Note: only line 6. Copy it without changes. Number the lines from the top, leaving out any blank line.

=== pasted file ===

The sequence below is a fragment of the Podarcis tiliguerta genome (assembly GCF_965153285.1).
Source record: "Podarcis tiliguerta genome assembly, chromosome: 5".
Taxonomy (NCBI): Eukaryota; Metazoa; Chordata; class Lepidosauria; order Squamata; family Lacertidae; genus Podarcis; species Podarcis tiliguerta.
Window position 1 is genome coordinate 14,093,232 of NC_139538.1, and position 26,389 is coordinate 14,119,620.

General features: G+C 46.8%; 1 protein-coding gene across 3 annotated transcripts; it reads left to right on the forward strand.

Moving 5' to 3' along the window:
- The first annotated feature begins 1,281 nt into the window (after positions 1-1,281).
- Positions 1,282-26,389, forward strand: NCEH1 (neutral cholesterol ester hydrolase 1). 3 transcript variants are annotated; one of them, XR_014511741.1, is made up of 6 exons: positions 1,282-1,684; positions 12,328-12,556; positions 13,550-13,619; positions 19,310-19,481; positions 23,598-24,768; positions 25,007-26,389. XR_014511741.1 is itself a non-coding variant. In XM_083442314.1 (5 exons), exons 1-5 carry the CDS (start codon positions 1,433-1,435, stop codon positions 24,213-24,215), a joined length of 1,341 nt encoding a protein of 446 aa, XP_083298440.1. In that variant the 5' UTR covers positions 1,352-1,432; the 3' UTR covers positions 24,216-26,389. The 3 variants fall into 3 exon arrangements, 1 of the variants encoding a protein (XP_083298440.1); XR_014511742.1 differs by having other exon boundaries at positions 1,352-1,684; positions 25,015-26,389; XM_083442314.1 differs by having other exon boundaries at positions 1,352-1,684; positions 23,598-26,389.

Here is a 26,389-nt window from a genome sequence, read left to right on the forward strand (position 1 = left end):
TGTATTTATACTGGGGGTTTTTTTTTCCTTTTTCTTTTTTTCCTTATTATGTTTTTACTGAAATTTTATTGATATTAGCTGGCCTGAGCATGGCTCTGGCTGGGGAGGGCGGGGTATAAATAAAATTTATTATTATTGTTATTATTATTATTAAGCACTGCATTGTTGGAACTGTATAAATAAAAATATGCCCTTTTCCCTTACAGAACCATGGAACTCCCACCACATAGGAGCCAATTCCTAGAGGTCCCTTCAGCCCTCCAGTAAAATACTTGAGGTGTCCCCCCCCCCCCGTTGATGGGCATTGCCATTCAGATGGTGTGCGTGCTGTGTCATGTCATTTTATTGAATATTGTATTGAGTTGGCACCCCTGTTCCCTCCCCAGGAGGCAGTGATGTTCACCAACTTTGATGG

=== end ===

Moving 5' to 3' along the window: